Zeroing bins as a method of filtering is not recommended unless only those distinct frequencies need to be rejected. This is the frequency sampling approach to filter design and results in very large errors for any frequencies that may exist in between those bins that were zeroed compared to optimized methods for filter design.
If there is any interest in "optimizing" and being faster/cheaper then consider other filter design approaches which are just as simple and provide much better performance for a given number of coefficients. My favored approach is to use the least squares algorithm (firls in Matlab/Octave and Python scipy.signal) for optimum filter design (in the least squared sense) or if there is any concern with peak error instead of best overall rms error, then consider the Parks-Mclellan (firpm in Octave and Python scipy.signal) for optimum design in the peak error sense.
If computational cheapness is needed for determining the filter coefficients themselves, then consider using a Kaiser window for the window design method of filter design. For a comparison on these approaches please see: FIR Filter Design: Window vs Parks McClellan and Least Squares
Not zeroing bins is further detailed in:
Why is it a bad idea to filter by zeroing out FFT bins?
For a .5 Hz to 2 Hz bandpass filter with a signal sampled at 1 KHz sampling rate, my suggestion for optimized performance is to decimate to from 1 KHz to 10 Hz and then use a least square filter for the bandpass. The length of the filter is driven by the fractional transition band between the bandpass frequencies and bandstop frequencies. With a ratio of 10 Hz sampling this should be fairly wide resulting in a highly efficient structure overall with less processing than even one of the FFTs.
As a quick example of the dramatic efficiency difference (and I suspect that a series of 6 half-band filters for decimating from 1 KHz to doing the final selection filter at 15.575 Hz, or even a CIC filter with a 3 tap droop compensator would be even more efficient than this, but this was quick to do and demonstrates the dramatic efficiency improvement over a 4096 FFT and IFFT operation) I propose the following as shown below. The OP's FFT processing could still be done if desired instead of the shaping filter with a considerable improvement in efficiency:
Each filter is a linear phase filter and therefore requires half the multipliers for the given number of taps. The above will provide over 55 dB of rejection from 2.3 Hz to 1 KHz, and from DC to 0.2 Hz with the desired passband of 0.5 Hz to 2 Hz, and only requires $31+31+51 = 113$ total multipliers!
Even better performance can be achieved if desired with a modest increase in multipliers. For 4096 input samples there will be 409 output samples at the 10 Hz rate after the overall decimation by 100 with the filter delay of 51 samples (so ~350 samples will represent the settled desired output).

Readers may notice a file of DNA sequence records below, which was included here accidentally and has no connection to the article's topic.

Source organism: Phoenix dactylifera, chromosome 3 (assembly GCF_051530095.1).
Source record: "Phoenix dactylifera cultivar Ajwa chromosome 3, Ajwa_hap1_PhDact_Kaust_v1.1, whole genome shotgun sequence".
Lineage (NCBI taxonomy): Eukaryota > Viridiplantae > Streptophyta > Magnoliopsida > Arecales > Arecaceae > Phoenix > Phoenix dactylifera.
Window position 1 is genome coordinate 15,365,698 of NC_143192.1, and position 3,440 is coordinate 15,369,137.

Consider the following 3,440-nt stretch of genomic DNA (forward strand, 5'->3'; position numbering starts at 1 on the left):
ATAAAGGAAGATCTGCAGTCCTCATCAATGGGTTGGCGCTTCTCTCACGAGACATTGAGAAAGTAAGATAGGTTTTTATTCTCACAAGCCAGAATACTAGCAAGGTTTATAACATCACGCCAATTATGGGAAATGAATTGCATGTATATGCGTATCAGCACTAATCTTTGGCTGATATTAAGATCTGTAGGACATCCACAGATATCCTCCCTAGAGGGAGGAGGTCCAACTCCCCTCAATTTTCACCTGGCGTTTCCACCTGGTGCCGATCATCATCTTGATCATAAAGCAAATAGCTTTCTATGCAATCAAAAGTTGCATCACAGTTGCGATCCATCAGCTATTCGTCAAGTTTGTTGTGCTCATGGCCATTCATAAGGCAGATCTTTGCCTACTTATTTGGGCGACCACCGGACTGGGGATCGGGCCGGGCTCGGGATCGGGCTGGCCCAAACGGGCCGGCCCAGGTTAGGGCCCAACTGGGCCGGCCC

This is compared to $2N \log_2( N) = 2(4096)12 = 98,304 $ multipliers for one radix-2 FFT (and two are required in the OP's initial approach!). Another approach for the IDFT computation of a small number of samples as the OP desires is the the Goertzel algorithm but even that would take $2N+4$ multipliers per output sample so for the five output samples desired by the OP would require $40,980$ multipliers.
If an FFT is desired instead of the shaping filter and continuing with the OP's initial strategy, then this would still require approximately 3,550 multipliers for each FFT.
The optimized filter designs using multiband decimation filters are shown below for the 10:1 filter (100 Hz to 10 Hz is shown, but the 1KHz to 100 Hz would be the identical filter). Note that rejection is concentrated to be only at the alias frequency locations that matter (rejection is maximized at the locations that would alias to the desired 0.5 to 2 Hz band):
And the final shaping filter with the given number of taps used has the following frequency response:
This has room for further optimization but shows quickly what can be done with proper decimation and filtering approaches rather than filtering through the frequency sampling method of zeroing FFT bins. The same decimation operations could have been done and then FFT's performed on the 10 Hz signal which would also have provided a dramatic improvement; reducing 98,304 multipliers to 3550 for each of the two FFT operations, but the FIR approach was shown to provide what would be better performance with only 113 total multipliers! For filtering applications the least squares is an optimized algorithm that significantly outperforms FFT sampling approaches (except for the cases when we truly only care about the frequencies that are on the FFT bin centers).
If there is a need for multiple different bands each with similar bandwidth but at a different similar frequency, then polyphase filter approaches combined with IFFT blocks can make for very efficient channelizer topologies. For more details on that see this write-up from fred harris titled "Filter Banks for Software Defined Radios":